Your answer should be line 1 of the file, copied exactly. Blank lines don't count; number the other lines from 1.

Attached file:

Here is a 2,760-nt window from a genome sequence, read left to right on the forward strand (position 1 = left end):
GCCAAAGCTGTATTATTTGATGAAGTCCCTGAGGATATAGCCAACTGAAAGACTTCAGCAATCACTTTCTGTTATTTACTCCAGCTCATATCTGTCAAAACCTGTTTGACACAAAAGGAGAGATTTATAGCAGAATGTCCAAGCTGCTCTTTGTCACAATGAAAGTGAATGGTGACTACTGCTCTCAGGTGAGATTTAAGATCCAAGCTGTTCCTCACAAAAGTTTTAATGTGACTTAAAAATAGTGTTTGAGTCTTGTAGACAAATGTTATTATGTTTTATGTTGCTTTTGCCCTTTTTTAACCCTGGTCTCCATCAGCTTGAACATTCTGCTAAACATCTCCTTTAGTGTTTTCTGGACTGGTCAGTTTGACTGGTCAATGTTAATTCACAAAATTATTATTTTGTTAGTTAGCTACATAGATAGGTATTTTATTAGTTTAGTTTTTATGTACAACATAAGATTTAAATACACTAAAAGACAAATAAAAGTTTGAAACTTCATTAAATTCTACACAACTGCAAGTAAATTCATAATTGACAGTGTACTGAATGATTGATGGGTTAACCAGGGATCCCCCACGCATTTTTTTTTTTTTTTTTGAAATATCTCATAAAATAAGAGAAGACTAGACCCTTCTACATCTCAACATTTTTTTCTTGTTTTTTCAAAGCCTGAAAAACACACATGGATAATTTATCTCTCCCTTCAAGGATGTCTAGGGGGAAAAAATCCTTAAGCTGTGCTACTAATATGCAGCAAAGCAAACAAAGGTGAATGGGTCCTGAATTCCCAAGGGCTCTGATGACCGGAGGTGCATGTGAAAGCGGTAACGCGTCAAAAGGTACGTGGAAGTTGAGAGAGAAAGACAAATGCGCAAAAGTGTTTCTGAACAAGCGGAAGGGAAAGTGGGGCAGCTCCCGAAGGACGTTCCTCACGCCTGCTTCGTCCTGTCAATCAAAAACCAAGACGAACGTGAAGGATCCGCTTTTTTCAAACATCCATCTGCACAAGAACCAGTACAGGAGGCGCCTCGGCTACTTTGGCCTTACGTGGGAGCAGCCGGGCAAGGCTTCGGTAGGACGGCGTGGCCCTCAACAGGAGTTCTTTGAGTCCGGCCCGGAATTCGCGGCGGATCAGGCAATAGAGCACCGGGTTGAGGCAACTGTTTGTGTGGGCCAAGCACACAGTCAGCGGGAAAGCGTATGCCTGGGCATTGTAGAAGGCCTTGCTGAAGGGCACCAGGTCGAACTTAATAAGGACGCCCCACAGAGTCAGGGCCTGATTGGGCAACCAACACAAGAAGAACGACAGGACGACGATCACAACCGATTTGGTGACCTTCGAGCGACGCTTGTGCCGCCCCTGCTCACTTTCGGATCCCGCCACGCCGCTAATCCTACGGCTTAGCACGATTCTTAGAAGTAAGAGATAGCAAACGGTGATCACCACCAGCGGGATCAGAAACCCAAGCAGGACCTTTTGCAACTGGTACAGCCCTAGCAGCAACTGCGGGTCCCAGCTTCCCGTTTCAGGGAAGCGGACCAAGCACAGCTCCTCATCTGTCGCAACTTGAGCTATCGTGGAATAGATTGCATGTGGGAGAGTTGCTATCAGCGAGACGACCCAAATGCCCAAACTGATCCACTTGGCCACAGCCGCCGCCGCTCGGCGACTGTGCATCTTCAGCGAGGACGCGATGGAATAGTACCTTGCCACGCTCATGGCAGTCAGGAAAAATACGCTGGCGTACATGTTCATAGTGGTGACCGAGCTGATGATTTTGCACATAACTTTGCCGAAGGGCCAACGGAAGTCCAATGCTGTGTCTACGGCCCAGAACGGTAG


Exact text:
Here is a 2,760-nt window from a genome sequence, read left to right on the forward strand (position 1 = left end):